After purchasing a vehicle with my girlfriend a couple of months ago I still have yet to decide if the investment was worth it or not. While owning a vehicle can have major advantages like mobility, safety, increase in friends, and street cred, it can also be quite stressful. As a vehicle owner in Kampala you take on an enormous amount of responsibility and risk. In the event of an accident insurance will not help out, you will have to cover your own costs of repairing your vehicle/buying a new one.

You also have to be extra cautious about theft, I know of an expat that had the majority of his vehicle stripped bare while out to dinner one evening. Repairs and maintenance are a big expense as the bumpy roads and dust can quickly take a toll on your vehicle. High fuel costs are also a deterrent to owning a vehicle here, as petrol tends to be around double the price you would pay in the US. Limited parking availability at most places, traffic jams, and becoming a target for being pulled over by the police are just a few more things to consider before taking the leap and purchasing a vehicle.

However if you’ve weighed all the options and still decide you want your own vehicle, feel free to give me a call because I love free rides!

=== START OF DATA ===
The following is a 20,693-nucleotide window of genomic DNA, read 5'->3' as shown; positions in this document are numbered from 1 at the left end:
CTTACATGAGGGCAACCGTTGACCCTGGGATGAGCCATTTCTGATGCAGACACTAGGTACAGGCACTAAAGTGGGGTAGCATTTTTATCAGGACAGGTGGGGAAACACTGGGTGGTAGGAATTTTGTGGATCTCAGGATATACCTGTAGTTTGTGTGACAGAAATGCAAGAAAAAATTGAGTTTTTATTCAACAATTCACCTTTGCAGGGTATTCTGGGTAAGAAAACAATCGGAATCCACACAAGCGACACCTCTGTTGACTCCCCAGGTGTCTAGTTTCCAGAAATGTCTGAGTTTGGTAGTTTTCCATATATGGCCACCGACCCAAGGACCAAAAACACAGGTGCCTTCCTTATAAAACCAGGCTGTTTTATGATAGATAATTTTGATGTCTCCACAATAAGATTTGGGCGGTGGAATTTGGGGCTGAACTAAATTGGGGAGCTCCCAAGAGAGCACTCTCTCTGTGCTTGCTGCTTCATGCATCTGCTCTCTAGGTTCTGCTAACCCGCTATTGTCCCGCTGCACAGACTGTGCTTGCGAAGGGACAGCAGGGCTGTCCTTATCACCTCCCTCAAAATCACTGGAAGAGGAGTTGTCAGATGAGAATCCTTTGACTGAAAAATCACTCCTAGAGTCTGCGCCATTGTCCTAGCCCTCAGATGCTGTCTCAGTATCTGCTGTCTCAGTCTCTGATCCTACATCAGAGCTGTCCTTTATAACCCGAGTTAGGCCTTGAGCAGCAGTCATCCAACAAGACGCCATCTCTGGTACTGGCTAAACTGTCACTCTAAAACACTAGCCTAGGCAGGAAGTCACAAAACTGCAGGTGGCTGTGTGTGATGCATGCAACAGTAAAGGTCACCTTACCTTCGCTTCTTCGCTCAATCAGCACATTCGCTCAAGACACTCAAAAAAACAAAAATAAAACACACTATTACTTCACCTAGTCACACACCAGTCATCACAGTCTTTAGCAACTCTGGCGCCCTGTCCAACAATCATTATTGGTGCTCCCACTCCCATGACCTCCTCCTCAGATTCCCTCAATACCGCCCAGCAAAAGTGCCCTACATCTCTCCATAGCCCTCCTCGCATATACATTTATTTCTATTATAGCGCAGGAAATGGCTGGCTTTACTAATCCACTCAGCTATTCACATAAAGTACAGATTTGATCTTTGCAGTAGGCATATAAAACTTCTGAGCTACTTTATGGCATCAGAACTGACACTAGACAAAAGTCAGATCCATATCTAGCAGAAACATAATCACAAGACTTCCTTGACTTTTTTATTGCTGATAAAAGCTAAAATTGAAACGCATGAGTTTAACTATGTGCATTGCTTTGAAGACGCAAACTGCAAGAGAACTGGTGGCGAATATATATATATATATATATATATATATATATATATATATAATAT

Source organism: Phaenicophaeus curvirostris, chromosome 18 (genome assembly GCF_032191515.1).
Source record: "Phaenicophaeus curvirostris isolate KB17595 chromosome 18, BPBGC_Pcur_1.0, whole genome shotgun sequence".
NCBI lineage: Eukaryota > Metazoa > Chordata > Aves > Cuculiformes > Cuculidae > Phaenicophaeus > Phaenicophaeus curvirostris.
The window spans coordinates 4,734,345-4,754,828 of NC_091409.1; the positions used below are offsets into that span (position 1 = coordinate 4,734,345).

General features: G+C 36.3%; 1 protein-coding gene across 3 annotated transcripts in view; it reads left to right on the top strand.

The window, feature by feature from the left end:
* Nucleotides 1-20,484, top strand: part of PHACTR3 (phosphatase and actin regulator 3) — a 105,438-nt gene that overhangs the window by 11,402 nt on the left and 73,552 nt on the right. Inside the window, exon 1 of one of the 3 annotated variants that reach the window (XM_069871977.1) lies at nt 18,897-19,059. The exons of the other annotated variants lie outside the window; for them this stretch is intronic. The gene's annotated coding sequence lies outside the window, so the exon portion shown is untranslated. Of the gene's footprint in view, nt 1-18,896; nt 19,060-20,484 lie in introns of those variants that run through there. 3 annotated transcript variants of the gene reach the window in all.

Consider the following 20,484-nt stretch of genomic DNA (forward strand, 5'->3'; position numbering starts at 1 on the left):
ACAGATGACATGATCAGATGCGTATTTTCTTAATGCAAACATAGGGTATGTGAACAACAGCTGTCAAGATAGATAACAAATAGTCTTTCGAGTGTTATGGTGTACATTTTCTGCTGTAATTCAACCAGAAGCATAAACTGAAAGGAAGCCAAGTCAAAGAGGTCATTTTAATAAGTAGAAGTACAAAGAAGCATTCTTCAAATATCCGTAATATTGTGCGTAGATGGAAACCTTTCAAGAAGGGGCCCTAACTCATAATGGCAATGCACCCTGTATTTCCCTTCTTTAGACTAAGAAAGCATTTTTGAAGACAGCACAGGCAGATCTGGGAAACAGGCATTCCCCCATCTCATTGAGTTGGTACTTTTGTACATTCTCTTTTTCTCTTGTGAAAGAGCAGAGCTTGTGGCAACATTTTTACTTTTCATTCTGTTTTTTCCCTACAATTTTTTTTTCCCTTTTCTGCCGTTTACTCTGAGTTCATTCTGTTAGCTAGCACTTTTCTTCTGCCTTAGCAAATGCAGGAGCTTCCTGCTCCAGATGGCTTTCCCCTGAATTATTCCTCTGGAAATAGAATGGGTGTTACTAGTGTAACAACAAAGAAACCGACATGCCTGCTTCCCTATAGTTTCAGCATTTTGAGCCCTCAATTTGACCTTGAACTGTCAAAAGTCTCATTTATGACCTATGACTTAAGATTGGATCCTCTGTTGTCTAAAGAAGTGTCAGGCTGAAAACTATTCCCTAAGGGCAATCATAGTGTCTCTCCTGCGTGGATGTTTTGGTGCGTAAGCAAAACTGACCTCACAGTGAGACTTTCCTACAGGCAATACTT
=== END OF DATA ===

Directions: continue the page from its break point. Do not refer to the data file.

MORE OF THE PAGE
Coach Buses

Imagine yourself careening around blind curves at over 100 km per hour, paying only 30,000 UGX for a 10 hour ride, and listening to a cacophony of reggaeton music blasting from multiple cell phone speakers. No this isn’t a roller coaster ride at Disneyland, this is a long distance coach bus! If you are in the mood to take a trip to a neighboring country (South Sudan, Rwanda, Tanzania, or Kenya) and don’t want to spend the money on flying there, taking a coach bus may be your best and cheapest option.

A word of caution; drivers of these buses are notorious for being reckless, especially at night. So if you’re thinking of taking one of these buses it’s usually a bit safer to take the day-time buses. Some of the coach bus companies include Kampala Coach, Jaguar, Akamba, Post Bus, Buscar, Gaga, Gateway and a whole host of others. I will be writing a separate article about where to find these buses and how much they cost in the future. So be on the lookout.


Hands down riding a mountain bike is my favorite way to get around the city. Not only are you getting in ridiculously good shape (which we all know leads to becoming really ridiculously good looking), but you’re also building street cred among other expats and Ugandan’s alike, attracting gorgeous women and/or men with your smooth pedaling movement, saving wagon loads of money, saving the environment, getting around much faster than cars and matatu’s, and it’s very safe (if you wear a helmet and have good brakes). Plus you can even get more friends by joining this sweet cycling club.

About Aaron

I'm the creative director of the music and arts organization Ensigo, and have been living in Uganda for close to three years. I’m thrilled to contribute to the Living in Kampala website, and will do my best to unveil some of Kampala’s hidden gems and local talent that I’ve discovered during my time here. Get in touch at